Tomás Ó Fiaich

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Tomás Cardinal Ó Fiaich
Cardinal, Archbishop of Armagh
Primate of All Ireland
Tomas Cardinal O Fiaich.jpg
Archdiocese Armagh
Appointed18 August 1977
Term ended8 May 1990
Predecessor William Conway
Successor Cahal Daly
Orders
Ordination6 July 1948 (Priest)
Consecration2 October 1977 (Archbishop)
by  Gaetano Alibrandi
Created cardinal30 June 1979
Rank Cardinal priest
Personal details
Born3 November 1923
Cullyhanna, County Armagh, Northern Ireland
Died8 May 1990 (aged 66)
Toulouse, Haute-Garonne, France
Buried St Patrick's Cathedral Cemetery, Armagh, Northern Ireland
NationalityIrish
DenominationRoman Catholic
Previous postPresident St. Patrick's College Maynooth
Alma mater St Peter's College, Wexford
MottoFratres In Unum
Coat of arms Coat of arms of Tomas O Fiaich.svg

Tomás Séamus Cardinal Ó Fiaich KGCHS (3 November 1923 – 8 May 1990) was an Irish prelate of the Roman Catholic Church. He served as the Catholic Primate of All Ireland and Archbishop of Armagh from 1977 until his death. He was created a Cardinal in 1979. [1] He was born in 1923 in Cullyhanna, [2] and raised in Camlough, County Armagh.

Contents

Early life and education

Tomás Ó Fiaich (he began life as Thomas/Tom Fee but while a lecturer in St. Patrick's College Maynooth adopted the fully Gaelicised version) was born in Cullyhanna, South Armagh where his father was a local schoolmaster. He was educated locally before attending St Patrick's Grammar School, Armagh and then proceeded to begin his studies for the priesthood in St Peter's College, Wexford on 6 July 1948. Cardinal John D'Alton appointed him as an assistant priest in Clonfeacle parish, but after Ó Fiaich returned to full health he commenced post-graduate studies in University College, Dublin, (1948–50), receiving an MA in early and medieval Irish history. Further study followed at the Catholic University of Leuven, Belgium, (1950–52), culminating in Ó Fiaich receiving a licentiate in historical sciences.

In 1952 he returned to Clonfeacle where he remained as assistant priest till following summer 1953 and his appointment to the faculty of St Patrick's College, Maynooth. [3]

Member of staff at Maynooth College

Ó Fiaich was an academic and noted Irish language scholar, folklorist and historian in the Pontifical University in St Patrick's College, Maynooth, the National Seminary of Ireland. [4] From 1959 to 1974 he was Professor of Modern Irish History at the college. [5] In this capacity he suggested to Nollaig Ó Muraíle that he begin research on Dubhaltach Mac Fhirbhisigh and his works. He "was an inspired lecturer, an open and endearing man, who was loved by his students... Tomas O'Fiaich was my Good Samaritan." [6]

He served as vice president of the college from 1970 to 1974 and was then appointed college president. He held this position until 1977. [7]

Archbishop of Armagh

Following the relatively early death from cancer of William Cardinal Conway in April 1977, Monsignor Ó Fiaich was appointed Archbishop of Armagh by Pope Paul VI on 18 August 1977. He was consecrated bishop on 2 October 1977. The principal consecrator was the papal nuncio Archbishop Gaetano Alibrandi; the principal co-consecrators were Bishop Francis Lenny, the auxiliary Bishop of Armagh, and Bishop William Philbin, the Bishop of Down and Connor. [8] Pope John Paul II raised Ó Fiaich to the cardinalate on 30 June 1979; he was appointed Cardinal-Priest of S. Patrizio that same day. [9]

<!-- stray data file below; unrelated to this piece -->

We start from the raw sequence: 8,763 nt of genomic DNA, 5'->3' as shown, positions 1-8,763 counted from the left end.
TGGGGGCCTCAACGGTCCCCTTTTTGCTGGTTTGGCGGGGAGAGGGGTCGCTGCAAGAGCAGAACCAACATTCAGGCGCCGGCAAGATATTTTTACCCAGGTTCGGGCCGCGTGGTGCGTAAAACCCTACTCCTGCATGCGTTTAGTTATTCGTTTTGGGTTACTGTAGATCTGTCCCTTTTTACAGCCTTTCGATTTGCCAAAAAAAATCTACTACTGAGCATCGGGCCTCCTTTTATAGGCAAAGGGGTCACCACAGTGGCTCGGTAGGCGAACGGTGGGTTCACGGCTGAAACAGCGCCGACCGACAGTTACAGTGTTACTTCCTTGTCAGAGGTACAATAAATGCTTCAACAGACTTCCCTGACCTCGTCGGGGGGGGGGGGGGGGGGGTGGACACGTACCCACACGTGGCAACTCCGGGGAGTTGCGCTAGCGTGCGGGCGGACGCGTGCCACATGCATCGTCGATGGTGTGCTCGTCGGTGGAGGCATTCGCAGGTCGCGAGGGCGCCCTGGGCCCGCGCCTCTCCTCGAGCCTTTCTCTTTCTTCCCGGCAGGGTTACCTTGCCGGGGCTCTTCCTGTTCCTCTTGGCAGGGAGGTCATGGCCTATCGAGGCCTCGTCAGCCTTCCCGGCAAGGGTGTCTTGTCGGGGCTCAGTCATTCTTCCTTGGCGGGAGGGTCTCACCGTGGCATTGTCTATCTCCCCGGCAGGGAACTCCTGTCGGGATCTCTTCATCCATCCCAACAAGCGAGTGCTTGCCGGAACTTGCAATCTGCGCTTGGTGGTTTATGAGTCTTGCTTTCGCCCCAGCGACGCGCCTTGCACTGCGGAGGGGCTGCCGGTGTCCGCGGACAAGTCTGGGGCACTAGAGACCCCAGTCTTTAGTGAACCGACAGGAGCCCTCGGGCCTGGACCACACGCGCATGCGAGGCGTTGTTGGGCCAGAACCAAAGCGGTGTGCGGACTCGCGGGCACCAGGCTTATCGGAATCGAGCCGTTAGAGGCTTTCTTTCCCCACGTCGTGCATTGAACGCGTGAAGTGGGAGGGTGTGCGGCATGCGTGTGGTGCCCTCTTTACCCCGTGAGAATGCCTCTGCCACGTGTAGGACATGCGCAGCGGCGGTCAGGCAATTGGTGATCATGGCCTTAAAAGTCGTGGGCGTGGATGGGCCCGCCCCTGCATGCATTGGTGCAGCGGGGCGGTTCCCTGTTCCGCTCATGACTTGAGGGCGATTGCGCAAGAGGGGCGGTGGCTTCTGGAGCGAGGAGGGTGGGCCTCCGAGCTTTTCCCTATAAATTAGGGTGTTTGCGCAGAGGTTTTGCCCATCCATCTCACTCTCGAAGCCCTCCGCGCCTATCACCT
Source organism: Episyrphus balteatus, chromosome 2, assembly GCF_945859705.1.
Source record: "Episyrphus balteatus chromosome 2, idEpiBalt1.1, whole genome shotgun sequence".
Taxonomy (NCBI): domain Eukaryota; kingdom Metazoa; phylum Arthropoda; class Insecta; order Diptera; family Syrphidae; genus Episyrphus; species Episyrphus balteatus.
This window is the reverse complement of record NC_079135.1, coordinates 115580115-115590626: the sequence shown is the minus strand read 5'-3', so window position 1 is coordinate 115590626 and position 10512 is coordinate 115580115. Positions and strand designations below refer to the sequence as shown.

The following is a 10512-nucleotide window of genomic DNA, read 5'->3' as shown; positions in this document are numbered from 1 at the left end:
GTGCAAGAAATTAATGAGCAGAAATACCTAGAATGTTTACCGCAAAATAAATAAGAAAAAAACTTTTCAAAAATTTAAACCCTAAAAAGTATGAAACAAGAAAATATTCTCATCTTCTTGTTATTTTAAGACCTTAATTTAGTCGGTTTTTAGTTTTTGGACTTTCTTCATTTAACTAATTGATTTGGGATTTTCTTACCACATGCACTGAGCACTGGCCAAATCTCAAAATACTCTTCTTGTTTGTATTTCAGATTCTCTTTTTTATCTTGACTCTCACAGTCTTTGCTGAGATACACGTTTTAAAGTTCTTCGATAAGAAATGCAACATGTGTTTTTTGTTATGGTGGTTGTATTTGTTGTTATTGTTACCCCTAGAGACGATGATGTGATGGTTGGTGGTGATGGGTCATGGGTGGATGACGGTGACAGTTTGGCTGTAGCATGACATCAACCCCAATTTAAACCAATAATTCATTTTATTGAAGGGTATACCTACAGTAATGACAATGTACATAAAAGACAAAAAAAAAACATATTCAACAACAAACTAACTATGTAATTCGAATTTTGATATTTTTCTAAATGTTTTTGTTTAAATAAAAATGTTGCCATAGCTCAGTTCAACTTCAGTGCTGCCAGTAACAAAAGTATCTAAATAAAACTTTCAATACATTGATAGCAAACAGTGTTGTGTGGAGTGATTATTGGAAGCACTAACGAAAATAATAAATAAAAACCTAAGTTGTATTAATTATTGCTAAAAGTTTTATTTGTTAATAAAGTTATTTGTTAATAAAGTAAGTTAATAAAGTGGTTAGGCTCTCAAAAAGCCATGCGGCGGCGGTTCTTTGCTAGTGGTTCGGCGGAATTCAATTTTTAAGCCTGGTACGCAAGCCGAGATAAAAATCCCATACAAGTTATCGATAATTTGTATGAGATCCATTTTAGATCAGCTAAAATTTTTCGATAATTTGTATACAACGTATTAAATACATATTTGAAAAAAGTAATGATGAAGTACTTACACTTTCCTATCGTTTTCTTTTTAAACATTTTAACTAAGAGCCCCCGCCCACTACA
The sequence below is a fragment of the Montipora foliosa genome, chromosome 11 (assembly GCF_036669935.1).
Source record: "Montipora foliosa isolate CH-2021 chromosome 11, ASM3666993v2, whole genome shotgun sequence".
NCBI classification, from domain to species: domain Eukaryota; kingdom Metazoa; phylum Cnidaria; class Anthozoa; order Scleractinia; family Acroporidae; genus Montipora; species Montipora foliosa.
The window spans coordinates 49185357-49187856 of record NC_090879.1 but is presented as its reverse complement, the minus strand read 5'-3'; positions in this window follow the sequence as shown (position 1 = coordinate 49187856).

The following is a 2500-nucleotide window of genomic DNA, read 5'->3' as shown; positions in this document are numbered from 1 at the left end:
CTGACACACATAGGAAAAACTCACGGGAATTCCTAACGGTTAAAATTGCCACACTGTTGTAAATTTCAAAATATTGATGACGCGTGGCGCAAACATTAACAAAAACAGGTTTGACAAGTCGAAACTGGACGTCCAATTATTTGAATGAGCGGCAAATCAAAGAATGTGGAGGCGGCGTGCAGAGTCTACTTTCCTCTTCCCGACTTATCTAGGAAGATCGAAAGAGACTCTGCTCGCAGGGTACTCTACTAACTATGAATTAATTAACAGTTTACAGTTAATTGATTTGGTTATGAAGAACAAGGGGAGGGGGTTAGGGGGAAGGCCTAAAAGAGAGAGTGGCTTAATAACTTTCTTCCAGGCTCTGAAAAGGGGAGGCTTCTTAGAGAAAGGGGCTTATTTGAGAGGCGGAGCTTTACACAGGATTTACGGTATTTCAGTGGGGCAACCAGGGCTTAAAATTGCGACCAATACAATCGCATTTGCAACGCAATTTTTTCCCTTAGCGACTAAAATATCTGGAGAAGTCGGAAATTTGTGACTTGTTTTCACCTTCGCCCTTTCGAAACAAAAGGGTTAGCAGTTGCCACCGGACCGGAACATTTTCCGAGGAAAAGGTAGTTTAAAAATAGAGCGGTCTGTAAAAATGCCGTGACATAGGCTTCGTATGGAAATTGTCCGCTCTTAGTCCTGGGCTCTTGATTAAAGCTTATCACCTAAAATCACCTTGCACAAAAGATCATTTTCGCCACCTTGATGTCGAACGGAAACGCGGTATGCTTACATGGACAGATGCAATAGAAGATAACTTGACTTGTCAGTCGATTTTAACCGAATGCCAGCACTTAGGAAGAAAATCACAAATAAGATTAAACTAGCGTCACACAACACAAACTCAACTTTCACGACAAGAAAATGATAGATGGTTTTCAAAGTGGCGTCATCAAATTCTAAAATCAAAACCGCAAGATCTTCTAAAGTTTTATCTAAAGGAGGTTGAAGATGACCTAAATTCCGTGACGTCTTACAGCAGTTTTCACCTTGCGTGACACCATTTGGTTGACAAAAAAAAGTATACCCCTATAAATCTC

Papal visit 1979

The first major event in Ó Fiaich's cardinalate was the first ever papal visit to Ireland from 29 September to 1 October 1979 by Pope John Paul II. The Pope celebrated Mass before one million people in Phoenix Park, Dublin. His major speech calling on all the organisations that were prolonging The Troubles to end their activities was made in the Archdiocese of Armagh and was followed by a visit to the Marian Shrine at Knock, County Mayo. Cardinal Ó Fiaich was at the Pope's side during the entire visit.

Criticism

Ó Fiaich took a more understanding, or at least a less critical, stance than other episcopal colleagues on militant republicanism in part because of his own upbringing in Crossmaglen. His approach, including visits to republican prisoners in the Maze, triggered many complaints but Ó Fiaich was always adamant that he had pastoral responsibilities and that the strict work of politics especially in an era of Margaret Thatcher as well as Taoisigh such as Jack Lynch and Garret FitzGerald, was not his sphere. Unionists were also critical of Ó Fiaich.

Some of Ó Fiaich's sternest critics were in the Irish media, notably The Sunday Independent (which had a very strong anti-republican stance) and The Irish Times . He was, however, strongly defended on occasion by The Irish Press (a more nationalist paper) and An Phoblacht (which had a very pro-Sinn Féin/IRA stance).

Hunger strikes

During the IRA hunger strikes Ó Fiaich was believed by many to have been a privately influential figure among militant republican supporters, credited with helping end the first hunger strike through direct contact with militant republicans in the Maze Prison in Northern Ireland. [10] He visited the Maze and witnessed the "Dirty Protest" (where prisoners rubbed their faeces on the walls of their cells and left food to rot on cell floors, while just wearing blankets and refusing to wash, in protest at the withdrawal of Special Category Status from militant republican prisoners). He stated:

"I was shocked at by the inhuman conditions . . . where over 300 prisoners are incarcerated. One would hardly allow an animal to remain in such conditions let alone a human being. The nearest approach to it that I have seen was the spectacle of hundreds of homeless people living in sewer pipes in the slums of Calcutta."